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What color do you see?  Blue?  Denim?  Navy?  If the name wasn’t on it, would you have any idea what this is?

Liss ribbon

This week, this dress was EVERYWHERE online.  I am one of the many who debated its color.  I even had my husband in on the discussion.  (He sees blue and black, I see white and gold by the way).



It was everywhere.  People in homes, business, schools, and churches were talking about it.  It made the major news programs.  The sports talk shows were even discussing this dress in lieu of scores and highlights.

Why am I bringing it up yet again?  Because that dress got more attention in 24 hours than Lissencephaly will likely ever get in my life time.

Rare diseases like Lissencephaly do not get a lot of attention.  As parents, we are often stuck searching for information online, or from families who have gone on a similar journey.  Many doctors understand the basics, and if you explain the main issues they can quickly infer what they need to in order to help you with emergency treatment.  But unless you are fortunate enough to find a specialist who has a true familiarity with it, they don’t know a lot more than those basics.  They are stuck quoting the two-year life expectancy, because they’ve never seen it beaten.  Week after week our facebook group sees new parents introduce themselves, scared to death because all they can find are frightening statistics, and discouraging reinforcement.

This isn’t a Lissencephaly problem. This is a “rare” problem that isn’t rare at all.

Rare diseases are EVERYWHERE too.

Here are some facts that are likely NOT to go viral, because they are a bit too hard to stomach:

  • Approximately 50% of the people affected by rare diseases are children
  • 30% of children with rare disease will not live to see their 5th birthday
  • Rare diseases are responsible for 35% of deaths in the first year of life
  • Approximately 50% of rare diseases do not have a disease specific foundation supporting or researching their rare disease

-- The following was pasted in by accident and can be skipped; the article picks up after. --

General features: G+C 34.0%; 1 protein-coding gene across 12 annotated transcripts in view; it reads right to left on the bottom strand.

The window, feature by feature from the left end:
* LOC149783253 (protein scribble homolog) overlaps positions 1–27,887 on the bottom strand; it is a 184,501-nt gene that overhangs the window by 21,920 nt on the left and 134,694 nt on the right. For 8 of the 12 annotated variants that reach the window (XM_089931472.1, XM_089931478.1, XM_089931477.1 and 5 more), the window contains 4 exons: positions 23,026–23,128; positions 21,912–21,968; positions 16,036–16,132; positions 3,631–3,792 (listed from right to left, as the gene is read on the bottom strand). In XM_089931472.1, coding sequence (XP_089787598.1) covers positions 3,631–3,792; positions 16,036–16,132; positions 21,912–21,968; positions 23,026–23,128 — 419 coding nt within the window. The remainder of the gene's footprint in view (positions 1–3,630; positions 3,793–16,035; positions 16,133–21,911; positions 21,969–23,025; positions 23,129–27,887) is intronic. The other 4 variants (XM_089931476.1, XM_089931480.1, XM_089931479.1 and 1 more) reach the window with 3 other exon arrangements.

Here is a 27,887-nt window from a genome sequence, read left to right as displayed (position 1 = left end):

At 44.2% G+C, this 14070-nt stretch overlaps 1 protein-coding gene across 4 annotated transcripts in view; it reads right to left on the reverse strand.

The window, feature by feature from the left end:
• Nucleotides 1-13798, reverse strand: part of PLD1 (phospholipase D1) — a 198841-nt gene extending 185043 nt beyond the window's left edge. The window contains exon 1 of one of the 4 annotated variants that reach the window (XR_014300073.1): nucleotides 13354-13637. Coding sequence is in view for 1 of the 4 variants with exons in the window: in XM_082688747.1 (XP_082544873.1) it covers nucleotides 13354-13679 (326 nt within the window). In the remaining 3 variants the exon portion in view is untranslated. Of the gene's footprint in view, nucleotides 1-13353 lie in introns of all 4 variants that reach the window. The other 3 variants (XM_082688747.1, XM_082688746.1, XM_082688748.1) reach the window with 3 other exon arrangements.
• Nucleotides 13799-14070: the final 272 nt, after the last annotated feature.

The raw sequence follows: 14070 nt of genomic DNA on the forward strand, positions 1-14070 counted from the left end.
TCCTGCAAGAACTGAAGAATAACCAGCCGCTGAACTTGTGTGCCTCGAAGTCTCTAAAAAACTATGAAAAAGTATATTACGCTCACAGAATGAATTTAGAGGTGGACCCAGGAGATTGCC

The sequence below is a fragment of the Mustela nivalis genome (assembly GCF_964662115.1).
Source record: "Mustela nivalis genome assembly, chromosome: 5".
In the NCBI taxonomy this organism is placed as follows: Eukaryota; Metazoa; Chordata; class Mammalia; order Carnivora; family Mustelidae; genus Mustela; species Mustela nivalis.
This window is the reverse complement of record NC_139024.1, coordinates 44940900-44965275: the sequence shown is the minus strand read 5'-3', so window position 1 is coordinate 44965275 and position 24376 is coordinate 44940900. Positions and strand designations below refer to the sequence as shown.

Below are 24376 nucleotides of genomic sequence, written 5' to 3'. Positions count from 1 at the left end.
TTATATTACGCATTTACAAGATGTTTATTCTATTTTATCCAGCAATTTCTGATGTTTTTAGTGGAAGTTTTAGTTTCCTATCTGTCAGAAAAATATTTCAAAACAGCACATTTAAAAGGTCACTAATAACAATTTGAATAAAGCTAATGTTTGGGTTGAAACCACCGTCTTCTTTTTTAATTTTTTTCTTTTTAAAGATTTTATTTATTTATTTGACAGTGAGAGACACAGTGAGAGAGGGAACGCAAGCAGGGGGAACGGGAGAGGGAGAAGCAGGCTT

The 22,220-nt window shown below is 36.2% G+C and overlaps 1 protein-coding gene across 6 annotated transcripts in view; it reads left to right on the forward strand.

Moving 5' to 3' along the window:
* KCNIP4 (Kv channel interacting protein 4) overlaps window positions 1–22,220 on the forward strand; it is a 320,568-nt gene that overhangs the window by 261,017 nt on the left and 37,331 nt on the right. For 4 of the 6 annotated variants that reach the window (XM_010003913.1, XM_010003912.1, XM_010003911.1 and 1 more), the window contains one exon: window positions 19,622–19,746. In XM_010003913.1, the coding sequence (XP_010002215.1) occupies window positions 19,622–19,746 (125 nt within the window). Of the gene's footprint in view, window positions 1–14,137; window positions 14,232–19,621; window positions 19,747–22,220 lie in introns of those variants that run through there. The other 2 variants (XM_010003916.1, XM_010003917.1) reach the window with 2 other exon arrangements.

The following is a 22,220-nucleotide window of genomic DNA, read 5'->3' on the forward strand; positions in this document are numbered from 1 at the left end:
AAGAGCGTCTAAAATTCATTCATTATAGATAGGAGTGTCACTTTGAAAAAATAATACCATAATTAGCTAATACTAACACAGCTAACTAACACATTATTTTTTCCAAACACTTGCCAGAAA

(Source):  http://globalgenes.org/rare-diseases-facts-statistics/

The harsh reality is the funding isn’t there, and I sort of understand why.  I understand economics.  I understand rates of return.  I understand getting more bang for your buck by focusing on larger more common issues.  Numbers are my thing.  I GET IT.

But once you’ve been introduced to this world.  Once you’ve seen the faces of these precious children, some of whom have a genetic mutation that is so rare it doesn’t even get a name, much less a ribbon.  Once you’ve seen the heart breaking pleas of some of the hardest working, most caring parents I’ve ever encountered…YOU CAN’T POSSIBLY GET IT.

You can only wonder why there aren’t more options.  Why there aren’t more effective medications.  Why there isn’t more support.  Why you have to fight insurance companies and programs and spend more time being an advocate than a parent.  You wonder why a white and gold dress garners more attention than these two precious faces and the millions who are fighting similar battles:


The majority of you reading this likely can’t research cures, treatments, medicines, or therapies.  Maybe you think you can have no impact at all.  But you can.

You can love them despite and because of their battles.

You can help the families see that rare or not, these individuals and those who love them matter to you.

You can care about rare.